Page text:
Teens build labyrinth at Unitarian church
News Pointer Editor
January 21, 2003
A group of local teens have built a uniquely styled labyrinth at the Unitarian Universalist Church in San Rafael, building on the surge of such pathways being constructed across the Bay Area.
Labyrinths, unlike mazes, contain a single, circuitous walkway that typically brings participants to their centers, and then them back out again. They have been in use for centuries; the Cretan style was created in the Bronze Age.
“We dedicated it … to the well-being and spiritual health of all who walk it,” said Theresa Kime, reverend at the Unitarian Universalist Church. “It’s a great way to pray — it allows the mind to become calm, like most other spiritual practice.”
The church’s youth group — Young Religious Unitarian Universalists (YRUU) paid a visit to a labyrinth in Sonoma County last year, and was inspired to create one of their own on church grounds.
“I’ve always been interested in mazes,” said Mark Haumann, who designed the San Rafael labyrinth. “When our youth group went down to a fellow congregation in Santa Rosa, their youth group director showed us [their labyrinth], and we got to walk it, and it just really inspired us to create one. Julia Grebenstein, a fellow member, said this would be kind of a fun thing to make. I liked that idea.”
“There was this space on the west side of the church that, in the ’70s, had been graded and used for meditation, but when they put in the mall and highway it wasn’t very quiet,” said Alison Peattie, the YRUU group leader. “There’s this perfect round, flat space, not being used for anything.”
YRUU’s members — Haumann, Grebenstein, Alex Kerr, Daniel and Rebecca Novack, Sierra Sheldon-Lander and Ben Williams — approached the church board and asked permission to build a labyrinth on the grounds. They said yes, and the youth group held a fund-raiser last spring to raise money for construction.
Haumann based his design on a seven-circuit labyrinth he visited in Arizona. The original “has a little picture of a man in the center, and the paths are not of equal length. They extend out in a triangular pattern — they’re not parallel to each other,” Haumann said.
“I sort of moved the paths around so they were parallel, keeping the same zigzags. Doing that opened up these two spaces near the middle, so we decided to turn those into gardens,” he explained.
Haumann chose the pattern because it is close to other traditional seven-circuit designs, but left room for unique ideas. “We wanted to make something of our own,” he said.
Originally, the group planned to create the labyrinth with stones, but decided instead to outline it with rope tacked to the ground. The lawn is a regular grazing area for deer in the neighborhood, and the teens didn’t want to disturb them. The two interior gardens have not yet been planted.
“We knew the deer wanted to come in. We’re trying to choose plants [for the gardens] that they don’t eat. Hopefully it won’t be a problem,” Haumann said.
“There will also be some trees added, because it’s a really sunny spot,” Peattie said.
“This is the only labyrinth in the world, that I know of, that has beds inside that are part of the design,” said Cindy Pavlinac, a San Rafael photographer who’s visited and photographed dozens of labyrinths. “I know how hard it is to invent a new design, because people are trying it all the time.”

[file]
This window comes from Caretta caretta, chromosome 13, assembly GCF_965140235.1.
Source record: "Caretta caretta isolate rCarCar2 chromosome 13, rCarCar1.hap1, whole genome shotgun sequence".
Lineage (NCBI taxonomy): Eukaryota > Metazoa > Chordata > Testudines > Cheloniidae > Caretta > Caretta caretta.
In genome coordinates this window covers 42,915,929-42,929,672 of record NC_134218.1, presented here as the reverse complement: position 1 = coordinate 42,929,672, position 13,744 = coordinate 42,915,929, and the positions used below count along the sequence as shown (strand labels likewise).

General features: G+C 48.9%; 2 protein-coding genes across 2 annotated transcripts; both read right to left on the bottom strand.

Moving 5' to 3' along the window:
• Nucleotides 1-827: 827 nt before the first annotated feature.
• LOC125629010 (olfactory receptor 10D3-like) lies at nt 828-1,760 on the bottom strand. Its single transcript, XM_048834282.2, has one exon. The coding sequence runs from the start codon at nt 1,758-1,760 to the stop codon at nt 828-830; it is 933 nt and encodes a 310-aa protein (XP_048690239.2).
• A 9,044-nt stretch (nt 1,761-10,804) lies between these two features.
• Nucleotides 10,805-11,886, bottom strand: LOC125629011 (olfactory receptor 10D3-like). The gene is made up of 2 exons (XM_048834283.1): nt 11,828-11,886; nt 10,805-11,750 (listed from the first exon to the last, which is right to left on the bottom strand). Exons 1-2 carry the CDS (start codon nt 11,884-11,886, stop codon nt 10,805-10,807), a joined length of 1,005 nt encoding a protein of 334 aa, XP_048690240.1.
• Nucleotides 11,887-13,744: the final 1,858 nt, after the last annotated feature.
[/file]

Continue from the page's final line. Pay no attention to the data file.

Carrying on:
Peattie said all the YRUU members have worked together for a few years, and all of them have just entered high school. Haumann is a student at Marin Academy. Through the group, they’ve been through a number of courses and discussions, but this is the first time they’ve done a project that’s added to the church grounds.
“The congregation funded the whole thing, and continue to fund it,” Peattie said. “But designing it was a completely demo process. They do what they are drawn to. They’re amazing kids, very hard-working. They talk a lot about, ‘Won’t it be great in 20 years when we bring our kids here?’ It’s not just something they build, but they are committed to maintaining it and it’s used in the way they intend it.”
“We’re very lucky that they wanted to put the energy into doing this for the benefit of the full congregation,” Kime said. “It can help us calm and center and connect with what is deepest and most important — with what most people would call the sacred or the holy. It instructs and nurtures and inspires.”
Pavlinac described the YRUU labyrinth as “very sweet. I like that you have to jog around the flower beds. For someone who has walked a lot of labyrinths, you can drift off. It kept me alert.”
A number of labyrinths have cropped up in Marin in recent years, a phenomenon Pavlinac credits to the construction of the one at Grace Cathedral in 1991. Now, in addition to the one at the UUC, there’s another at the New Beginnings Center at Hamilton, another at the Community Congregational Church in Tiburon, one in Woodacre’s open space, and others at private homes and churches around Marin.
“When I starting photographing labyrinths in 1986, there were like six in America. And now there’s hundreds and thousands,” Pavlinac said.
“Labyrinths are a tool for looking at aspects of your life in a non-charged way. It really brings you into the present, which a lot of people are trying to do but it’s a continuing challenge,” Pavlinac said. “It’s non-denominational. There’s no doctrine; you don’t have to buy into anything specific … it’s just about walking.”
Although Haumann likes mazes, he said it was important that the site at UUC be a labyrinth. “It’s much more special than just a maze. With a maze, the purpose is to get you lost. The labyrinth is a single path — it quiets your body and your mind, and gives you a sense of relaxation, a time to think about things.”
This article originally appeared in the San Rafael/Terra Linda News Pointer.